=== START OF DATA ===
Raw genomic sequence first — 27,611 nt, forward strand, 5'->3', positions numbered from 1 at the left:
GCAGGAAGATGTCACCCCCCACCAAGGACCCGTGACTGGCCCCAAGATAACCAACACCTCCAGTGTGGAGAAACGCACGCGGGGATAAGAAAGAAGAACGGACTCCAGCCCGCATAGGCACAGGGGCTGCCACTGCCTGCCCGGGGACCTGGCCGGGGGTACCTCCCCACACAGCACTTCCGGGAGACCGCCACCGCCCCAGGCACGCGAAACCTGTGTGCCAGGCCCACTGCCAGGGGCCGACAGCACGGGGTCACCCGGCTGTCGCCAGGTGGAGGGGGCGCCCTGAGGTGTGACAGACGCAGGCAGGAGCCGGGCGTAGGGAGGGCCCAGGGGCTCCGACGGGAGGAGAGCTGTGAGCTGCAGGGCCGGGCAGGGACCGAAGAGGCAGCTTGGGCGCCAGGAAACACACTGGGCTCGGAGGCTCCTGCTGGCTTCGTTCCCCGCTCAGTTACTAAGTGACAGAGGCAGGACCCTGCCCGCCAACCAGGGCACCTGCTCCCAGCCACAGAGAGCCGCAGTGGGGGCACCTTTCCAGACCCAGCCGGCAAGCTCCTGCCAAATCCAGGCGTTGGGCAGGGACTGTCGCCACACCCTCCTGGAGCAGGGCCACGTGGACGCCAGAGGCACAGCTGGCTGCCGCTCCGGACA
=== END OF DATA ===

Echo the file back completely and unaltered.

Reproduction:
Raw genomic sequence first — 27,611 nt, forward strand, 5'->3', positions numbered from 1 at the left:
GCAGGAAGATGTCACCCCCCACCAAGGACCCGTGACTGGCCCCAAGATAACCAACACCTCCAGTGTGGAGAAACGCACGCGGGGATAAGAAAGAAGAACGGACTCCAGCCCGCATAGGCACAGGGGCTGCCACTGCCTGCCCGGGGACCTGGCCGGGGGTACCTCCCCACACAGCACTTCCGGGAGACCGCCACCGCCCCAGGCACGCGAAACCTGTGTGCCAGGCCCACTGCCAGGGGCCGACAGCACGGGGTCACCCGGCTGTCGCCAGGTGGAGGGGGCGCCCTGAGGTGTGACAGACGCAGGCAGGAGCCGGGCGTAGGGAGGGCCCAGGGGCTCCGACGGGAGGAGAGCTGTGAGCTGCAGGGCCGGGCAGGGACCGAAGAGGCAGCTTGGGCGCCAGGAAACACACTGGGCTCGGAGGCTCCTGCTGGCTTCGTTCCCCGCTCAGTTACTAAGTGACAGAGGCAGGACCCTGCCCGCCAACCAGGGCACCTGCTCCCAGCCACAGAGAGCCGCAGTGGGGGCACCTTTCCAGACCCAGCCGGCAAGCTCCTGCCAAATCCAGGCGTTGGGCAGGGACTGTCGCCACACCCTCCTGGAGCAGGGCCACGTGGACGCCAGAGGCACAGCTGGCTGCCGCTCCGGACA